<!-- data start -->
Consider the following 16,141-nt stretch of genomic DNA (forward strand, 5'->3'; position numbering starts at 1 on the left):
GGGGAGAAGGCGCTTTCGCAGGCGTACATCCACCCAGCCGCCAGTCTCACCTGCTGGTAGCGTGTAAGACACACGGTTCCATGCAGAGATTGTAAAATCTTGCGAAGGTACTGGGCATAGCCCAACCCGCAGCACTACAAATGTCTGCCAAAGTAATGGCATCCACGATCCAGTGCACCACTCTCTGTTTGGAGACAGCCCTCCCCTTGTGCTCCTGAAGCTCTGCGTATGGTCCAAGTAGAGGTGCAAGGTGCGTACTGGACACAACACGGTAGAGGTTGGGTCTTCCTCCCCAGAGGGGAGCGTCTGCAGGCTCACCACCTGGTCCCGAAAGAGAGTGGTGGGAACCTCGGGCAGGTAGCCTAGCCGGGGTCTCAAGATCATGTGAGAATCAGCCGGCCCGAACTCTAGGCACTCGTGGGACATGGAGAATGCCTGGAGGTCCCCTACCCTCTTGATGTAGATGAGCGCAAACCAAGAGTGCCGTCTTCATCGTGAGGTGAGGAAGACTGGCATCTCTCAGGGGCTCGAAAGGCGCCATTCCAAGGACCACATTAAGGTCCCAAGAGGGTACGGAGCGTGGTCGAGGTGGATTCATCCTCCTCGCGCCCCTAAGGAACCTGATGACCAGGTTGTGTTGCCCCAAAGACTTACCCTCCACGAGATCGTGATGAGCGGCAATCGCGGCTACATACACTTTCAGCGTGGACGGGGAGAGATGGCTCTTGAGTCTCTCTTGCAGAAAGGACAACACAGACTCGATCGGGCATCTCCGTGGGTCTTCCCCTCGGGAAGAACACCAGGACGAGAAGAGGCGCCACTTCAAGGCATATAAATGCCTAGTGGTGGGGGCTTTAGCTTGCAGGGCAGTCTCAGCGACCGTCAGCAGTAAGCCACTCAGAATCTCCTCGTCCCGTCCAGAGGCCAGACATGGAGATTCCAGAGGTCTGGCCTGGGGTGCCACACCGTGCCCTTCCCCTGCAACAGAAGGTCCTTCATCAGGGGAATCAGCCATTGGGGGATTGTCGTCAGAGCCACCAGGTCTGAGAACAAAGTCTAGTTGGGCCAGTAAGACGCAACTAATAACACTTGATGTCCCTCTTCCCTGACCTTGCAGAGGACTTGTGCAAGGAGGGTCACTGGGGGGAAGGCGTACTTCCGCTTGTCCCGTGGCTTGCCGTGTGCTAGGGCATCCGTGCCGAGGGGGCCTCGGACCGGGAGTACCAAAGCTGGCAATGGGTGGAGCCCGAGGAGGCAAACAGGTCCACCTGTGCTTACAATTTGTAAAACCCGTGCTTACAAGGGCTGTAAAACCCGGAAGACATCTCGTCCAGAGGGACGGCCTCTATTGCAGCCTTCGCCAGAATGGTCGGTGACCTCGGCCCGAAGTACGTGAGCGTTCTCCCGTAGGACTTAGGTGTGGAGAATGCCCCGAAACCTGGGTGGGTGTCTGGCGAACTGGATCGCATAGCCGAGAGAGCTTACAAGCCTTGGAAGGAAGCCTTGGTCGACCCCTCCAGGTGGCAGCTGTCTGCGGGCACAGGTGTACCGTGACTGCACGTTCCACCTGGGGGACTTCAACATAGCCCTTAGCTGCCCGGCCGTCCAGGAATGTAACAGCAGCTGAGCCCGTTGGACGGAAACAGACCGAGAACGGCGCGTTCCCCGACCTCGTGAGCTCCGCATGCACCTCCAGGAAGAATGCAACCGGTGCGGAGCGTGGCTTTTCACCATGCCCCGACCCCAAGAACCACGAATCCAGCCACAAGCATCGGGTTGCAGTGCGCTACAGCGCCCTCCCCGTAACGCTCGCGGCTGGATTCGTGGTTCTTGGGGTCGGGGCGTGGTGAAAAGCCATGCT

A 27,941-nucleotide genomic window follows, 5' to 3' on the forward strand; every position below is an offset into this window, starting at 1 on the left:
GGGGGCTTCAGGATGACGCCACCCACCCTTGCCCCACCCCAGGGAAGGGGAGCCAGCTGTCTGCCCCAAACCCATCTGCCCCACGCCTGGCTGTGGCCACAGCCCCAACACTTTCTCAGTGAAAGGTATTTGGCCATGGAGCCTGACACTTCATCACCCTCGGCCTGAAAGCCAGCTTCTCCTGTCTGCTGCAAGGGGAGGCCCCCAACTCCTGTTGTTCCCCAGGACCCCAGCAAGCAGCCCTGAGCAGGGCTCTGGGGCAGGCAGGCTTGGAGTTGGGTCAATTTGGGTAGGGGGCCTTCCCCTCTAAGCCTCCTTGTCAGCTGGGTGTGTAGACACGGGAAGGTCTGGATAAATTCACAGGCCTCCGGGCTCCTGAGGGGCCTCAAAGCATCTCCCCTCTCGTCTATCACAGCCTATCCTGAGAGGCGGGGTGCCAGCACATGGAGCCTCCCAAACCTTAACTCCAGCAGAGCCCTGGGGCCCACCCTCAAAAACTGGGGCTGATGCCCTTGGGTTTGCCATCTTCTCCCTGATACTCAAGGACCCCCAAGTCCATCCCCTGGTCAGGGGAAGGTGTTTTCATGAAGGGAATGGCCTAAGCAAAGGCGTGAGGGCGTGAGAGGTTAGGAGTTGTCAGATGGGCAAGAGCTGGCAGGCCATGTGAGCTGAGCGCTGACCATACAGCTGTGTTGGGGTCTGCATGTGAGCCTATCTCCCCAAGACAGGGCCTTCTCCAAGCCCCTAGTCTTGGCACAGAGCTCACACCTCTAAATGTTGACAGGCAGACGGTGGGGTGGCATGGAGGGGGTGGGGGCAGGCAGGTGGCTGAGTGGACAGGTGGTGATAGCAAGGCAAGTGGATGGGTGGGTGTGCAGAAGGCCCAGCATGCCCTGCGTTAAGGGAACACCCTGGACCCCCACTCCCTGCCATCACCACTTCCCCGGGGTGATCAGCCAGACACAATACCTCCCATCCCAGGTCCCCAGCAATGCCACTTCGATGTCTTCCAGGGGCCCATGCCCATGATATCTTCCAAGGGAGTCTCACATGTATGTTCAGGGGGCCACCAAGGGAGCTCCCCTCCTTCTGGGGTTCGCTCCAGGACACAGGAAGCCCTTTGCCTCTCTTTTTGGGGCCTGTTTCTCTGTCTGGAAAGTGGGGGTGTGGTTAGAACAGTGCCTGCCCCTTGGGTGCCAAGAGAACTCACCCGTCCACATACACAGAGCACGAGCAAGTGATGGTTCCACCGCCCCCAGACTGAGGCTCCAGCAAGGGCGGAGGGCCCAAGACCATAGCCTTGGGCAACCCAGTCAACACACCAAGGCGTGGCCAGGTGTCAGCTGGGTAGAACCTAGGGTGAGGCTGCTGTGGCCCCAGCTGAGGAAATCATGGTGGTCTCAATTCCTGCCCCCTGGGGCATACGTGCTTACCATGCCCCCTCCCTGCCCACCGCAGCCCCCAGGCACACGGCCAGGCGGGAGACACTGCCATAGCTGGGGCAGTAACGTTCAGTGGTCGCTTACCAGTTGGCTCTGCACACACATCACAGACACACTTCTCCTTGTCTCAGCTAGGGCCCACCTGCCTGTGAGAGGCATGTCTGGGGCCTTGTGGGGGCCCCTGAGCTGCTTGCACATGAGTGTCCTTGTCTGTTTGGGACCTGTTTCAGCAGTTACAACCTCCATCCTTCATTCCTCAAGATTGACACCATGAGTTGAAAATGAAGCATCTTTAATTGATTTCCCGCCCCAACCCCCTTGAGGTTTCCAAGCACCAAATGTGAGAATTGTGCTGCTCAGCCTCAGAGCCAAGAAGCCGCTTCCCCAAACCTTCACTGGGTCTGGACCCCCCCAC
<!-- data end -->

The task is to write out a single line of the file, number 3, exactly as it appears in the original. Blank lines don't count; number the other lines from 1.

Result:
A 27,941-nucleotide genomic window follows, 5' to 3' on the forward strand; every position below is an offset into this window, starting at 1 on the left: